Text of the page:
What is Blepharoplasty?
June 24th, 2014 by Carolina Eye Associates
Carolina Eye Associates
Dr. Jeffrey White, Ophthalmic Plastic Surgeon
What is Blepharoplasty?
Answer: A blepharoplasty, or eyelid lift, is a surgery to remove excess skin and fat from the upper or lower eyelids to rejuvenate the periocular region and to improve peripheral vision.
What causes the upper eyelids to droop and lower eyelids to develop loose skin or fat bags under our eyes?
Answer: We all have fat around our eyes to protect the eyeball in case of trauma. This fat “cushions the blow” and is not something that can be lost with a diet. The fat can protrude as we age as the tissues that hold it in place stretch out. The skin around the eyes, as with skin everywhere on the body, also stretches out and loses its elastic ability with age. These changes are mostly determined by genetics and age, but can be modified by smoking, diet, and sun exposure.
What type of evaluation takes place before the procedure?
Answer: Prior to surgery each patient will have a consultation to discuss goals and expectations of surgery. They will also have a thorough examination of the eyes and measurements of periocular region to plan their individual treatment. Pre-operative photographs and visual field testing may also be performed to determine medical necessity for the procedure.
What should patients expect during the upper eyelid procedure?
Answer: Upper blepharoplasty is done under local anesthesia, so the patient may be mostly awake or may have IV sedation, but they will be able to cooperate with the surgeon during the procedure. Typically the procedure will take 30 minutes or less and there should be no discomfort during the operation.
What should patients expect during the lower eyelids procedure?
Answer: Lower lid blepharoplasty is similar to the upper lid procedure, but may take slightly longer to perform.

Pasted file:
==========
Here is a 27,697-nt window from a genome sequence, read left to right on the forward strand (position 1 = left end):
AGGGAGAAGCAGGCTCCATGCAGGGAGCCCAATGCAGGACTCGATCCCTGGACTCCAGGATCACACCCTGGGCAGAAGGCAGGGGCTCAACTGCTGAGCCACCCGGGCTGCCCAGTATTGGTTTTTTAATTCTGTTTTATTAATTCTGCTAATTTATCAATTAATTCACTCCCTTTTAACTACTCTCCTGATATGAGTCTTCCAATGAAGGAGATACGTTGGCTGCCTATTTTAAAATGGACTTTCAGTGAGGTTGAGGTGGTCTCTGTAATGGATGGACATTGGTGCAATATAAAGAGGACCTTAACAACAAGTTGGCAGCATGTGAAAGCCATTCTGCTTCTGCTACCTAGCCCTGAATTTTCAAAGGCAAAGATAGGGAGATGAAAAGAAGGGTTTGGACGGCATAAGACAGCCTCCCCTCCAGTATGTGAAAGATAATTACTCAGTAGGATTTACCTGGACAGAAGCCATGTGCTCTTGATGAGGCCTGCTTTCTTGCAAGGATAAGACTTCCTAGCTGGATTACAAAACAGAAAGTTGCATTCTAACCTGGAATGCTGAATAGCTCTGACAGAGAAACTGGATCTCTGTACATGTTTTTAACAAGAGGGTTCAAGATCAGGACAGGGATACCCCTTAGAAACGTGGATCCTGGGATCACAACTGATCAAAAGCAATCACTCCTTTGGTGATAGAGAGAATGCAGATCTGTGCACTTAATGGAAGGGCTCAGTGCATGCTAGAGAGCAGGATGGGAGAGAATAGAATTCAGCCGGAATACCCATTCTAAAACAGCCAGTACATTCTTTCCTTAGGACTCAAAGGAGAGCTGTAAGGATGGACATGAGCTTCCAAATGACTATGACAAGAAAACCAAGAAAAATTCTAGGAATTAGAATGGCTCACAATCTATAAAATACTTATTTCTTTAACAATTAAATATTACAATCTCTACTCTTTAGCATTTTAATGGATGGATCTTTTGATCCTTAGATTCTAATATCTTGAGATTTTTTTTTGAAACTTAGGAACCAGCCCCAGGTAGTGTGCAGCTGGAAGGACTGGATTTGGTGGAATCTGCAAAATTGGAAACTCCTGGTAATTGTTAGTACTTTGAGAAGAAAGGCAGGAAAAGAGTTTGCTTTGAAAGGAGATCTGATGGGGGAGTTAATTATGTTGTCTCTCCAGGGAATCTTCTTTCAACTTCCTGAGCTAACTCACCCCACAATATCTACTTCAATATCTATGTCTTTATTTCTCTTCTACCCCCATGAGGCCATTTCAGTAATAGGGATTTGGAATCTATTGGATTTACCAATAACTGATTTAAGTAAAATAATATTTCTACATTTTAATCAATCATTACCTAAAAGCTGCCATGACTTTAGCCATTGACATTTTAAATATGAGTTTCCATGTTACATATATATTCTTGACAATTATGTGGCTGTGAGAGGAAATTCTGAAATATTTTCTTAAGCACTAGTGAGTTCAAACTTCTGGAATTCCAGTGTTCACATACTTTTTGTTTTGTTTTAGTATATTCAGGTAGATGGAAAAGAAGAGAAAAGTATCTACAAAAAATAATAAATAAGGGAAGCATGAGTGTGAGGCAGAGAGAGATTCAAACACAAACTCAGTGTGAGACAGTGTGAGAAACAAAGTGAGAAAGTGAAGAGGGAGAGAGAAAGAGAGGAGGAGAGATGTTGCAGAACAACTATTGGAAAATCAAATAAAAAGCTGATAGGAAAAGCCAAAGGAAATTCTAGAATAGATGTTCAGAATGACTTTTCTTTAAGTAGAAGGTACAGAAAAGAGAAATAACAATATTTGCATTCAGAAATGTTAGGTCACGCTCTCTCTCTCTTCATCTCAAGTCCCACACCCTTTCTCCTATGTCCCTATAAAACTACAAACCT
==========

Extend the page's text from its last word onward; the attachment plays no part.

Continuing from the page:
What should patients expect after the procedure?
Answers: After the procedure patients are sent home and they will use ice packs to the eyelids for the first 48 hours. Antibiotic ointment is applied to the incisions 3-4 times a day until the sutures fall out, which is usually about 10 days. Most patients have some swelling and bruising and this typically worsens over the first 48 hours, and then improves day by day. Swelling should be almost completely resolved by 2 weeks from surgery. Patients can use their eyes normally in the post-operative period and typically there is only very minor blurring of vision, usually from ointment getting in the eyes. Most patients do not have significant pain during the recovery process so they can resume almost all normal activities within a few days.
At Carolina Eye Associates, Dr. Jeffrey White is an oculoplastic specialist. As one of only 500 in the world, his field includes both ophthalmology and plastic surgery. His specialty covers the treatment and surgery of diseases and area around the eyes, including reconstruction of eyelids following tumor removal, repair of droopy eyelids/eyebrows, repair of tear duct obstructions, orbital fracture repairs, removal of tumors around the eyes and facial rejuvenation procedures. Dr. White received his specialized fellowship in oculoplastic surgery and orbital oncology from the University of North Carolina. He is certified by the American Board of Ophthalmology and is also a member of the American Academy of Ophthalmology.
Comments are closed.